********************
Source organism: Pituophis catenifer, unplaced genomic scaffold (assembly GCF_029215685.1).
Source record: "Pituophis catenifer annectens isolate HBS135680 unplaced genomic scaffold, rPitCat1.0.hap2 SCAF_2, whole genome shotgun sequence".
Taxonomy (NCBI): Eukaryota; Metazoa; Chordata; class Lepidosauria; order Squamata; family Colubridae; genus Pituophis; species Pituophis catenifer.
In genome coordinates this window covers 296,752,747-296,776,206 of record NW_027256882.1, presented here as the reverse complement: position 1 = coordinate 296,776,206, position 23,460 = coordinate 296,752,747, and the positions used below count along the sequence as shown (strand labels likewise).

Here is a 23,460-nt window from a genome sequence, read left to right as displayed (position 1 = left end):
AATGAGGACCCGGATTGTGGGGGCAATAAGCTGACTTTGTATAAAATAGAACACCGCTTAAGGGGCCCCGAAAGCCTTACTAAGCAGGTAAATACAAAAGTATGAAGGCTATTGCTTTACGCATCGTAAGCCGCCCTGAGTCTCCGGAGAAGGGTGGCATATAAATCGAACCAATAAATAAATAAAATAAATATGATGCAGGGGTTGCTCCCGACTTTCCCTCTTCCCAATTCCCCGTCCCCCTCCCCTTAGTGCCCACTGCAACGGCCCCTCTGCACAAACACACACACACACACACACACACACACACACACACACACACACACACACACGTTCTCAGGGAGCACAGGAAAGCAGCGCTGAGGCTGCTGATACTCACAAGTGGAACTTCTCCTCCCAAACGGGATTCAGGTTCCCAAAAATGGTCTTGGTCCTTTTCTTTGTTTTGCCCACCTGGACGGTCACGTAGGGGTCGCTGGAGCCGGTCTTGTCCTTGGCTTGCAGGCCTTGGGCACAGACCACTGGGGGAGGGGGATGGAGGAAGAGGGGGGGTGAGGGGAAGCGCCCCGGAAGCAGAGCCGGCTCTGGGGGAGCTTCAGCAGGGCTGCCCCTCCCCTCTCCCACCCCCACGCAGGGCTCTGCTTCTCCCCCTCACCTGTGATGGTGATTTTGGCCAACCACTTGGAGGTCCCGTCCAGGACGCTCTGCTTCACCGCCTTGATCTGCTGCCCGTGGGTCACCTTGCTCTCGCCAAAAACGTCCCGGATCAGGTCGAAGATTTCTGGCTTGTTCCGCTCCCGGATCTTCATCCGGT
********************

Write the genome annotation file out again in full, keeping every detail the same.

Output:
Source organism: Pituophis catenifer, unplaced genomic scaffold (assembly GCF_029215685.1).
Source record: "Pituophis catenifer annectens isolate HBS135680 unplaced genomic scaffold, rPitCat1.0.hap2 SCAF_2, whole genome shotgun sequence".
Taxonomy (NCBI): Eukaryota; Metazoa; Chordata; class Lepidosauria; order Squamata; family Colubridae; genus Pituophis; species Pituophis catenifer.
In genome coordinates this window covers 296,752,747-296,776,206 of record NW_027256882.1, presented here as the reverse complement: position 1 = coordinate 296,776,206, position 23,460 = coordinate 296,752,747, and the positions used below count along the sequence as shown (strand labels likewise).

Here is a 23,460-nt window from a genome sequence, read left to right as displayed (position 1 = left end):
AATGAGGACCCGGATTGTGGGGGCAATAAGCTGACTTTGTATAAAATAGAACACCGCTTAAGGGGCCCCGAAAGCCTTACTAAGCAGGTAAATACAAAAGTATGAAGGCTATTGCTTTACGCATCGTAAGCCGCCCTGAGTCTCCGGAGAAGGGTGGCATATAAATCGAACCAATAAATAAATAAAATAAATATGATGCAGGGGTTGCTCCCGACTTTCCCTCTTCCCAATTCCCCGTCCCCCTCCCCTTAGTGCCCACTGCAACGGCCCCTCTGCACAAACACACACACACACACACACACACACACACACACACACACACACACACACACGTTCTCAGGGAGCACAGGAAAGCAGCGCTGAGGCTGCTGATACTCACAAGTGGAACTTCTCCTCCCAAACGGGATTCAGGTTCCCAAAAATGGTCTTGGTCCTTTTCTTTGTTTTGCCCACCTGGACGGTCACGTAGGGGTCGCTGGAGCCGGTCTTGTCCTTGGCTTGCAGGCCTTGGGCACAGACCACTGGGGGAGGGGGATGGAGGAAGAGGGGGGGTGAGGGGAAGCGCCCCGGAAGCAGAGCCGGCTCTGGGGGAGCTTCAGCAGGGCTGCCCCTCCCCTCTCCCACCCCCACGCAGGGCTCTGCTTCTCCCCCTCACCTGTGATGGTGATTTTGGCCAACCACTTGGAGGTCCCGTCCAGGACGCTCTGCTTCACCGCCTTGATCTGCTGCCCGTGGGTCACCTTGCTCTCGCCAAAAACGTCCCGGATCAGGTCGAAGATTTCTGGCTTGTTCCGCTCCCGGATCTTCATCCGGT